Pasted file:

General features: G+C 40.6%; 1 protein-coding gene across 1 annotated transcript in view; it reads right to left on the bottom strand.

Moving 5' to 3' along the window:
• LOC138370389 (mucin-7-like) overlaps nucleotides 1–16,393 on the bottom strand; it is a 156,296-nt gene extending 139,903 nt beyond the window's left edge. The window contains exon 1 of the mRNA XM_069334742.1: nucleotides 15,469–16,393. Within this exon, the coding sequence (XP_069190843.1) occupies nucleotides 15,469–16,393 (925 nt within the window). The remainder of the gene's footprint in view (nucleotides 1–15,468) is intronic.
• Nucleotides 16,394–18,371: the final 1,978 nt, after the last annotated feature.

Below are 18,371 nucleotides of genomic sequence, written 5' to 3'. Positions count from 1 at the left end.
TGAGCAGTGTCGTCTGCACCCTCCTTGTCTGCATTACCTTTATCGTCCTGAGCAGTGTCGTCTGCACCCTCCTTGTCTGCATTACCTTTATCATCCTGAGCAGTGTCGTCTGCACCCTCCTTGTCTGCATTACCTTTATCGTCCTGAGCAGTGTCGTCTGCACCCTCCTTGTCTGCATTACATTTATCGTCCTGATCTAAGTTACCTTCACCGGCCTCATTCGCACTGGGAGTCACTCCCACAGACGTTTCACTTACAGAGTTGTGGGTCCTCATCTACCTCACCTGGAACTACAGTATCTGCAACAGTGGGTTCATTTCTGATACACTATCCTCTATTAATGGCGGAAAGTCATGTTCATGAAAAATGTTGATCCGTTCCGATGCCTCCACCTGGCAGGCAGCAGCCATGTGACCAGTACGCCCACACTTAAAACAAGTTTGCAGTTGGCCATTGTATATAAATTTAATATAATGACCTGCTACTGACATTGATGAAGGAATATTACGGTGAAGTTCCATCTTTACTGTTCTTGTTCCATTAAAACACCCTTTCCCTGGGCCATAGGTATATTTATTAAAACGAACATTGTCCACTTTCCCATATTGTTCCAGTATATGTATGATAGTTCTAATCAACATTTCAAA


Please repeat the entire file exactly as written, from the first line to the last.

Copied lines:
General features: G+C 40.6%; 1 protein-coding gene across 1 annotated transcript in view; it reads right to left on the bottom strand.

Moving 5' to 3' along the window:
• LOC138370389 (mucin-7-like) overlaps nucleotides 1–16,393 on the bottom strand; it is a 156,296-nt gene extending 139,903 nt beyond the window's left edge. The window contains exon 1 of the mRNA XM_069334742.1: nucleotides 15,469–16,393. Within this exon, the coding sequence (XP_069190843.1) occupies nucleotides 15,469–16,393 (925 nt within the window). The remainder of the gene's footprint in view (nucleotides 1–15,468) is intronic.
• Nucleotides 16,394–18,371: the final 1,978 nt, after the last annotated feature.

Below are 18,371 nucleotides of genomic sequence, written 5' to 3'. Positions count from 1 at the left end.
TGAGCAGTGTCGTCTGCACCCTCCTTGTCTGCATTACCTTTATCGTCCTGAGCAGTGTCGTCTGCACCCTCCTTGTCTGCATTACCTTTATCATCCTGAGCAGTGTCGTCTGCACCCTCCTTGTCTGCATTACCTTTATCGTCCTGAGCAGTGTCGTCTGCACCCTCCTTGTCTGCATTACATTTATCGTCCTGATCTAAGTTACCTTCACCGGCCTCATTCGCACTGGGAGTCACTCCCACAGACGTTTCACTTACAGAGTTGTGGGTCCTCATCTACCTCACCTGGAACTACAGTATCTGCAACAGTGGGTTCATTTCTGATACACTATCCTCTATTAATGGCGGAAAGTCATGTTCATGAAAAATGTTGATCCGTTCCGATGCCTCCACCTGGCAGGCAGCAGCCATGTGACCAGTACGCCCACACTTAAAACAAGTTTGCAGTTGGCCATTGTATATAAATTTAATATAATGACCTGCTACTGACATTGATGAAGGAATATTACGGTGAAGTTCCATCTTTACTGTTCTTGTTCCATTAAAACACCCTTTCCCTGGGCCATAGGTATATTTATTAAAACGAACATTGTCCACTTTCCCATATTGTTCCAGTATATGTATGATAGTTCTAATCAACATTTCAAA